And you’ve got to fail fast, and you’ve got to take risks—calculated risks. Whether it’s risk in hiring, jumping into another vertical market, putting additional money into marketing or trying a new social avenue. Whatever it might be, small businesses can learn through risk and failure.

I think it’s important that when small businesses realize a mistake was made, go ahead, admit that mistake, fail fast, and move on.

What do you think the next big trend in technology is going to be and how will it impact the way that we work?

I think the future is more about what we’re seeing today, just at hyper-scale. People are going to be mobile, people are going to be working from everywhere. Work will no longer be a place, it will be an activity, and I think devices are going to scale. My view of the world is it’s just going to be continually mobile, continually easier from a sense that everything will be at our fingertips. The winner in the future will be the one consumers find easiest and most productive from an experience perspective. I think that’s the race going on right now.

I think personally that’s why I’m inspired at Dell EMC. We’re building unique end-user technology that is making it easier to work on-the-go and to be more productive wherever you are.

Where do you think the future of work is headed?

Data analytics and artificial intelligence—you hear these buzzwords a lot but it’s truly real and it’s what we’re living every day. Data analytics and AI will look at what someone like you is doing in Chicago.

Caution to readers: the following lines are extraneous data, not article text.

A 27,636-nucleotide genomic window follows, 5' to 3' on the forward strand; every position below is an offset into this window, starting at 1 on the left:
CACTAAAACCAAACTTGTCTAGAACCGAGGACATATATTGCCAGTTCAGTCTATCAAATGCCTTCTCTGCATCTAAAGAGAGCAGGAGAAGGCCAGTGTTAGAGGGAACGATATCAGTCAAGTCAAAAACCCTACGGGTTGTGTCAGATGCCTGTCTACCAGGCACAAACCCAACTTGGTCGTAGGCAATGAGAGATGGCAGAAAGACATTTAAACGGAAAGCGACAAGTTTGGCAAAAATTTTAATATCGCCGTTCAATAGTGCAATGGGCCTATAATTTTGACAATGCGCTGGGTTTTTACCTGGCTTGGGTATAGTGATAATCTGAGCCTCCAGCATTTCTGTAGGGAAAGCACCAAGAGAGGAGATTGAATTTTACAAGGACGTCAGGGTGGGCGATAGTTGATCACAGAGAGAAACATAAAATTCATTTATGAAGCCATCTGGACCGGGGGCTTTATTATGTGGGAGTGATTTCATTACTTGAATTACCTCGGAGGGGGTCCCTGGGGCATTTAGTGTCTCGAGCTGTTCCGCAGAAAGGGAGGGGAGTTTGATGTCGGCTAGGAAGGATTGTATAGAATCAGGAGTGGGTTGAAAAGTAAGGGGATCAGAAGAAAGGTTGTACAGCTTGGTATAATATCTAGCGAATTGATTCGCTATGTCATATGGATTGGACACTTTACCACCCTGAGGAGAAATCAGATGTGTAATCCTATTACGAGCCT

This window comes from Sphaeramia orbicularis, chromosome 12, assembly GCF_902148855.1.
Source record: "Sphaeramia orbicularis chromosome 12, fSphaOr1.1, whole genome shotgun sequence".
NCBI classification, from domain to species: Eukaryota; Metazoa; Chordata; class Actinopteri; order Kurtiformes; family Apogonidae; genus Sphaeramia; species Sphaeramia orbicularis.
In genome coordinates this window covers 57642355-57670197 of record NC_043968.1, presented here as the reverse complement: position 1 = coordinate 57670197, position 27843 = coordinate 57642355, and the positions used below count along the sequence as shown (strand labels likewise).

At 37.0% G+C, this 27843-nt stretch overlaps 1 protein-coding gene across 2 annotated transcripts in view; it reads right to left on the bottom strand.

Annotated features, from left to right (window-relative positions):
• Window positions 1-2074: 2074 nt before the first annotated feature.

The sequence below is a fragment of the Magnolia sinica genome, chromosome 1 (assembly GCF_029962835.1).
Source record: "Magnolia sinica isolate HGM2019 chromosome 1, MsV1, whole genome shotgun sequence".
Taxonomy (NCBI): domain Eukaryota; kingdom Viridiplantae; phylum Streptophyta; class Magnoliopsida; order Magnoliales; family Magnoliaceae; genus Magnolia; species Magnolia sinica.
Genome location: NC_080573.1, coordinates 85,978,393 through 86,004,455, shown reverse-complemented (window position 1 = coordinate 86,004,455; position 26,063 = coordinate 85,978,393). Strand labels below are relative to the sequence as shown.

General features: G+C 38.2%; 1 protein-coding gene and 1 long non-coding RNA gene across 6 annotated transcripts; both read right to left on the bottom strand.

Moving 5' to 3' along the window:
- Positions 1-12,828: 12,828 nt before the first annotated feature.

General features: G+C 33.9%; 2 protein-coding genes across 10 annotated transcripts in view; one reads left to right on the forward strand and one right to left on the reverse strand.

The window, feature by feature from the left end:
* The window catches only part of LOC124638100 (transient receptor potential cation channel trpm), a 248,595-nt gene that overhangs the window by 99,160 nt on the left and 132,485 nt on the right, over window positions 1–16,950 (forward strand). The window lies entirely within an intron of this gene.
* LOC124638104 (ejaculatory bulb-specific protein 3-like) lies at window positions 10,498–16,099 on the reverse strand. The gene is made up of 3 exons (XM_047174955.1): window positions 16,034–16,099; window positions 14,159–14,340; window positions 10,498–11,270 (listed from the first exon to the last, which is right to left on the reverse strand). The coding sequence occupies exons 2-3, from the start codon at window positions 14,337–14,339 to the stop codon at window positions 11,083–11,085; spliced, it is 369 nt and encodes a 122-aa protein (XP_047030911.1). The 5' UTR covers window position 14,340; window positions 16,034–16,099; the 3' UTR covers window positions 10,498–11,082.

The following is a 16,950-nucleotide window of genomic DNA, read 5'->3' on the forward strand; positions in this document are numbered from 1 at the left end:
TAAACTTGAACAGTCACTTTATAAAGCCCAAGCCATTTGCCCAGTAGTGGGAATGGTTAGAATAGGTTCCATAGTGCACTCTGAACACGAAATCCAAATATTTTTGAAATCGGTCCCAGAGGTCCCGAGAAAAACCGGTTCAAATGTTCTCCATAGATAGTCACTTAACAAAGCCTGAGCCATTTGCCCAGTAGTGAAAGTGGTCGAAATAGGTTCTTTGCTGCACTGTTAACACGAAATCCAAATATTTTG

Where are you at and what are you likely to do? And are you going to shop while you’re there? You’re going to have an advanced device and you’re going to have all these companies mining through this type of data and finding ways to make your life easier or offer products, services and experiences all at a hyper-targeted level.

Who do you look to for mentorship?

Everybody should have a mentor, it’s a great learning opportunity. I have a couple of mentors now. These are people that run global and multinational regions of businesses, operating in very complex situations that I think are fascinating. I have so much to learn.

I look for global leaders that must deal with exchange rates and challenges in geopolitical issues and all the complexities that come with that.

I would encourage anybody to go find someone who’s dealing with as much complexity in an organization as you can and pick their brain.

Finally, is there any advice you’d want to give to an entrepreneur or a small business owner who’s just starting out?

The amount of actual work it requires to make the small business successful is something that I’ve often heard from small business owners and frankly, it’s something that seems daunting to hear. They’ve said to make sure you believe in it; make sure your heart is in it. It’s going to be the hardest thing you’ll ever do in your entire career. I’ve heard that time and time again.

If we’re being honest with each other, it’s scared me a couple times. Having worked with enough small businesses and watching some folks going through it, my advice would be, get ready for the tidal wave. It’s an adventure but an exciting and rewarding one.


Belinda Alzner

Belinda Alzner is a Toronto-based product manager, entrepreneur and recovering journalist. She is passionate about building—and telling stories about—products that make a difference in people's lives. She can be found on Twitter at @belindaalzner.

0 replies on “Dell EMC’s Kevin Connolly on how trust and culture can make or break small businesses”